2. The Monmouth County evidence of sexual abuse was admissible as other-crime evidence under N.J.R.E. 404(b). When a trial court admits such evidence, the court must specifically instruct the jury about the limited relevance of that evidence. The court must not only caution against a consideration of that evidence for improper purposes, it must, through specific instruction, direct and focus the jury's attention on the permissible purposes for which the evidence is to be considered. Here, the trial court, in all three sets of instructions, failed to indicate the specific purposes for which the other crime evidence could be considered. (pp. 11-16)

3. Whether the failure to issue a limiting instruction resulted in prejudice to G.S. is addressed under the plain error rule, since G.S. did not object to the trial court's instruction on the grounds of lack of specificity. Plain error is reversible if it is clearly capable of producing an unjust result. The Appellate Division failed to engage in a sufficiently fact-oriented inquiry to sustain the Conclusion that the error was harmless. An examination of the record of the jury instructions reveals that the trial court's lack of specificity about the use of other-crime evidence did not create the real possibility that the jury reached the wrong result or significantly added to the likelihood that G.S. would be found guilty, thereby constituting an unjust result. In addition, there was strong evidence outside the other-crime evidence demonstrating G.S.'s guilt. In the context of the entire trial record, it does not appear that the failure of the trial court to adequately instruct the jury regarding the proper use of other-crime evidence was clearly capable of producing an unjust result. (pp. 16-21)

Judgment of the Appellate Division is REVERSED.

JUSTICES POLLOCK, O'HERN, GARIBALDI, STEIN and COLEMAN join in JUSTICE HANDLER's opinion, CHIEF JUSTICE WILENTZ did not participate.

On appeal from the Superior Court, Appellate Division, whose opinion is reported at 278 N.J. Super. 151 (1994).

The opinion is the Court was delivered by

HANDLER, J.

In this case, the defendant was indicted and convicted for repeated acts of sexual molestation of his stepdaughter over a three-year period. Some of the evidence admitted at trial related to acts of sexual molestation that allegedly occurred over a period of time before the offenses charged in the indictment allegedly happened.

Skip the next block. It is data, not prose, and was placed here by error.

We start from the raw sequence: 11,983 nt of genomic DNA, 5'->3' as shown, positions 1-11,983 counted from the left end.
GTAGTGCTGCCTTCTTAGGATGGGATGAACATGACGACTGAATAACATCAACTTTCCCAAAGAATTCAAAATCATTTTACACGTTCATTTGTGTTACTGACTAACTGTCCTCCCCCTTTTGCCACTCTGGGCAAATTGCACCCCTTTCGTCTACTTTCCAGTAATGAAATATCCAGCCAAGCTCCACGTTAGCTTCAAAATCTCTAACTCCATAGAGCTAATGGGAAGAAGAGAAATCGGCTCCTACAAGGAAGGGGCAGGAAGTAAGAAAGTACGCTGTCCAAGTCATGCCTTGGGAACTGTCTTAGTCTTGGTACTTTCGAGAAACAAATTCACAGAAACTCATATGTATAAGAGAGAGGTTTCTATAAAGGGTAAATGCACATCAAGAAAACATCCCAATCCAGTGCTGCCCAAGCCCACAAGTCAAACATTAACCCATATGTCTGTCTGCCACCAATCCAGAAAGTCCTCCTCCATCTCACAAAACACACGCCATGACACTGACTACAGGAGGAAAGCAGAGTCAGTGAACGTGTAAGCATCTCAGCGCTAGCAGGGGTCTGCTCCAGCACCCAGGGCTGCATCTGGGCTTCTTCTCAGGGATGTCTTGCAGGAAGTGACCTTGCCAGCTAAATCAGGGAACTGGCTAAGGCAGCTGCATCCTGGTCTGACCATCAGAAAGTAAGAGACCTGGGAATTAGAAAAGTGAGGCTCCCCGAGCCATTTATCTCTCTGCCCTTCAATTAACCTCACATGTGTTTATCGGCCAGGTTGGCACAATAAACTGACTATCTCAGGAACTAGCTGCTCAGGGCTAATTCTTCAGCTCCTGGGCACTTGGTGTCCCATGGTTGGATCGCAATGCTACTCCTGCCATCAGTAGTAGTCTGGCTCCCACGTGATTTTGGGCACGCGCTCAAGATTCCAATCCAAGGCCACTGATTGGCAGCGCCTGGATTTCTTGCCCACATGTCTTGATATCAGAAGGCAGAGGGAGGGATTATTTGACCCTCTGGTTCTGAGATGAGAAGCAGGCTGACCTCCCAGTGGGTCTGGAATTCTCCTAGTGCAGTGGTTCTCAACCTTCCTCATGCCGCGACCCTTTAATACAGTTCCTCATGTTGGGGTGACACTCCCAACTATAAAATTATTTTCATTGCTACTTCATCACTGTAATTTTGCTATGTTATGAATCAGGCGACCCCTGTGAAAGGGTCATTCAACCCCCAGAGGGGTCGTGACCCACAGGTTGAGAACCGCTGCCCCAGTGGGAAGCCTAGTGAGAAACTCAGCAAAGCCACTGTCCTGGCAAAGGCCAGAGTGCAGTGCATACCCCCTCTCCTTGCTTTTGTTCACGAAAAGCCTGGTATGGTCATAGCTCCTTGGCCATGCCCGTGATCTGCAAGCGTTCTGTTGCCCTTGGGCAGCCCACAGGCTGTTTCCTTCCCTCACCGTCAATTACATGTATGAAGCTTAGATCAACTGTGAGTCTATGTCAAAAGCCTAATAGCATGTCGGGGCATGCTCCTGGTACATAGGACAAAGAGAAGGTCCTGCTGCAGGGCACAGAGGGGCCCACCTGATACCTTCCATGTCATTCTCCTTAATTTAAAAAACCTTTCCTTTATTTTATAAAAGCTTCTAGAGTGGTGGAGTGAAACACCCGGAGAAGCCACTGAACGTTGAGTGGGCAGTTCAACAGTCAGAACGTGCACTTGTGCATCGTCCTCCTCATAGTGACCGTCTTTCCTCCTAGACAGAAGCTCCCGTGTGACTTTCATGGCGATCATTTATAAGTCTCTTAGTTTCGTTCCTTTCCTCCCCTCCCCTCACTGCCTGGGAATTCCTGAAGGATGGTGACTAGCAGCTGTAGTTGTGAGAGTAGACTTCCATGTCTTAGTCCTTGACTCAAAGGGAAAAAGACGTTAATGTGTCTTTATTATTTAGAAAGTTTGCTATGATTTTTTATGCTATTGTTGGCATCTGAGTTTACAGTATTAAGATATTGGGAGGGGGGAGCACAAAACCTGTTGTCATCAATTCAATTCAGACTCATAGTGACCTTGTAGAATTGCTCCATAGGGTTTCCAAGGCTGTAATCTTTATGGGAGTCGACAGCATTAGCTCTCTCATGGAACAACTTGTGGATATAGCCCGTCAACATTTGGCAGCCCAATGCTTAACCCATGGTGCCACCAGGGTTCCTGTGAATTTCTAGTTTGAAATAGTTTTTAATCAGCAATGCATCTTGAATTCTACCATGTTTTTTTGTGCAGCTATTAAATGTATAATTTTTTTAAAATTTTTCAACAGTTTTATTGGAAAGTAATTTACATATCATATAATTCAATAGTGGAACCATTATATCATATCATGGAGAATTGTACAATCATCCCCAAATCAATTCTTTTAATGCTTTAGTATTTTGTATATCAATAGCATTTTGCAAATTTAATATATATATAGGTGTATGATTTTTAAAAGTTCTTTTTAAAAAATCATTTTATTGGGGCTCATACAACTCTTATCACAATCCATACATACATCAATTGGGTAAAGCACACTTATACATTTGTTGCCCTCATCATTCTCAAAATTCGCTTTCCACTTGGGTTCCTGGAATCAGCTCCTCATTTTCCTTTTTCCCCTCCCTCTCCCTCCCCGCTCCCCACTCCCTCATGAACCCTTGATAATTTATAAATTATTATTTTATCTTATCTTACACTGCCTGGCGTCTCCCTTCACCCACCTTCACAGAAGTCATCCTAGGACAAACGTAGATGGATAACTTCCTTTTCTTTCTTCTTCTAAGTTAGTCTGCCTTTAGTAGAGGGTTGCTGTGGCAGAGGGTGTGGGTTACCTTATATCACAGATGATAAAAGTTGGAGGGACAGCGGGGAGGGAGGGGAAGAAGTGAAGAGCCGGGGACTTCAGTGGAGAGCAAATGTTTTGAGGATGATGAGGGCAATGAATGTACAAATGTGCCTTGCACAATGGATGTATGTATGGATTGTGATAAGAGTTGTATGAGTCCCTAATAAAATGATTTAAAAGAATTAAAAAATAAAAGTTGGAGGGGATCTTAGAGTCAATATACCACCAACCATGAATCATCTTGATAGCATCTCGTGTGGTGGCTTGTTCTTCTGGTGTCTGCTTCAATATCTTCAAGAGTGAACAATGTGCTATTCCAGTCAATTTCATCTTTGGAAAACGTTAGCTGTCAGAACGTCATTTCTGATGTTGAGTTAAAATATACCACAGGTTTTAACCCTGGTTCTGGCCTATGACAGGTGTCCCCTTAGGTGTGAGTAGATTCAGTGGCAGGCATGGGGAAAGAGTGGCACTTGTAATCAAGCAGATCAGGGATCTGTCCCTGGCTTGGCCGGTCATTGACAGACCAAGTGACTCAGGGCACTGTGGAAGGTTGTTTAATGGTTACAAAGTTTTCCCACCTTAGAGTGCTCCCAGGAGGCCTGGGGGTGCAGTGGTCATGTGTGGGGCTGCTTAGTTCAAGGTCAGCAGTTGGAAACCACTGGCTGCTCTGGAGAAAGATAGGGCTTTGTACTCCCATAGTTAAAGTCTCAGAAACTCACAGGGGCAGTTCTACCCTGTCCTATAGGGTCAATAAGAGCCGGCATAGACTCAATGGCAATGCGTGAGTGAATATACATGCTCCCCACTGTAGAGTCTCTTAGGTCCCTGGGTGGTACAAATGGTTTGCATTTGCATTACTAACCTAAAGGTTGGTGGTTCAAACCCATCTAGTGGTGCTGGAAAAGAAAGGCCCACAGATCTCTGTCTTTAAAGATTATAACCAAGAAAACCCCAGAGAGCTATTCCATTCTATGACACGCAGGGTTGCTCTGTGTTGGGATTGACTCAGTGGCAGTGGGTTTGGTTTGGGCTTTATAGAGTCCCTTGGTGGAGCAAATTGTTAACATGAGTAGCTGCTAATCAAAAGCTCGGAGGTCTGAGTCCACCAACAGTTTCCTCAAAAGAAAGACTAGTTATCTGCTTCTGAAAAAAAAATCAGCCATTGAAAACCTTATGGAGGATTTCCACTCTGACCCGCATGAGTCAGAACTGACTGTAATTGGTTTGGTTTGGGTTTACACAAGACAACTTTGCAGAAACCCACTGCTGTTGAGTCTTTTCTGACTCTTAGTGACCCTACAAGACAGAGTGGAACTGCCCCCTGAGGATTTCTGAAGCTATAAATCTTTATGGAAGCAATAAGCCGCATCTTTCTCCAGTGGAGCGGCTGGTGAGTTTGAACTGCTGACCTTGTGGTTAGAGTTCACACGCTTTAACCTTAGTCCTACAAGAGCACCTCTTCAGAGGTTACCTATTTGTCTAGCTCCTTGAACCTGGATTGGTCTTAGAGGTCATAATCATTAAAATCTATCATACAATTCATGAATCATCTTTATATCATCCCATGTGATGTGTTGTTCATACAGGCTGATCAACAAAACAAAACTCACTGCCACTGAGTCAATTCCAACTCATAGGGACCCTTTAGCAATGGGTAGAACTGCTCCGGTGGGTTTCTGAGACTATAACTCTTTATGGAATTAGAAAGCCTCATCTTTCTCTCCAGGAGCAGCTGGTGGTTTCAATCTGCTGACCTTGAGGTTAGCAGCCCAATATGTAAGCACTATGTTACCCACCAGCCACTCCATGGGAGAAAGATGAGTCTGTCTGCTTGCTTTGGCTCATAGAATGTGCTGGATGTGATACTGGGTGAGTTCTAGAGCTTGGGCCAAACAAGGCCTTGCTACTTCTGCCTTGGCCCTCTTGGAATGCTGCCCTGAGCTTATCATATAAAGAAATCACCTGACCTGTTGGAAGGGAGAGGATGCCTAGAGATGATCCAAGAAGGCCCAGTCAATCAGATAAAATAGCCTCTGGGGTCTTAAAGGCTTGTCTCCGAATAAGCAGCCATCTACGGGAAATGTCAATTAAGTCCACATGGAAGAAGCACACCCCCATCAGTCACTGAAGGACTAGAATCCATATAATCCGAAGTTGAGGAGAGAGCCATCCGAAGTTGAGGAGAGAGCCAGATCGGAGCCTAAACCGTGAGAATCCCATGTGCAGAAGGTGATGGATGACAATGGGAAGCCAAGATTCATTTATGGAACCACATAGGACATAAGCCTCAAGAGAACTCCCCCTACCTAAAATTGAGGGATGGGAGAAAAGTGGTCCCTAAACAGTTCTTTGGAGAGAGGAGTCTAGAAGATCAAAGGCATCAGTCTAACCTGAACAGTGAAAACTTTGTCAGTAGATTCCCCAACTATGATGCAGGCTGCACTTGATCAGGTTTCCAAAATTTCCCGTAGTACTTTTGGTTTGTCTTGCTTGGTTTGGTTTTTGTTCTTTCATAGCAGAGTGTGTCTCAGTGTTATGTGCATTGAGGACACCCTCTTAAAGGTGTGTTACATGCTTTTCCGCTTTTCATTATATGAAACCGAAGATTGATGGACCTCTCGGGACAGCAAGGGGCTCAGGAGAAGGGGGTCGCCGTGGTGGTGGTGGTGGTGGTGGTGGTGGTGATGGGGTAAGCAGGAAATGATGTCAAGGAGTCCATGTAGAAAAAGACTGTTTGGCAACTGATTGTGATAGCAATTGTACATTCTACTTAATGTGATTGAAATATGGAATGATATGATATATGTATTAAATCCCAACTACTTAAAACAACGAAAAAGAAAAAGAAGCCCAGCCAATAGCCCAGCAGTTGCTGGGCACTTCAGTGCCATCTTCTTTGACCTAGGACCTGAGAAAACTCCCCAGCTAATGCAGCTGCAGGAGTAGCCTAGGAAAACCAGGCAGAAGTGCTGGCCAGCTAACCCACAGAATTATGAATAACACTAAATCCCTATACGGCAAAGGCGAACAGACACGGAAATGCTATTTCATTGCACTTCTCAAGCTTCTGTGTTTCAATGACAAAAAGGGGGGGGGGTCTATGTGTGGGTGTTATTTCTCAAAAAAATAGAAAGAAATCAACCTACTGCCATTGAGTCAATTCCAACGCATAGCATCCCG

The trial court instructed the jury that such evidence may not be considered as demonstrating that defendant had a preDisposition to commit the offenses charged, but failed more specifically to explain to the jury the relevance of that evidence to any issue in dispute and, further, to so restrict its consideration of that evidence.

The jury convicted defendant of the offenses charged. In a reported decision, the Appellate Division reversed the convictions. 278 N.J. Super. 151 (1994). Because of a Dissent, the matter was appealed to this Court as of right. R. 2:2-1(a). Based on the Dissent, the sole question to be determined is whether the failure of the trial court to give a limiting instruction restricting the use of such other-crime evidence constituted reversible error.

I

In 1979, when L.K. was eight years old, her mother married defendant G.S. The family resided in Monmouth County. 278 N.J. Super. at 159. In 1982, at age eleven, L.K. attended a school assembly in which an instructor discussed "good touching and bad touching." Id. at 159-60. A few weeks later, L.K. received a poor school grade and was told by her mother that she would be punished with a spanking from defendant. L.K. informed her mother that she did not want defendant to spank her because she believed that he would spank her bare bottom in order to view her genitalia. L.K. further informed her mother that defendant had inappropriately touched her. Ibid. Also, L.K. told ...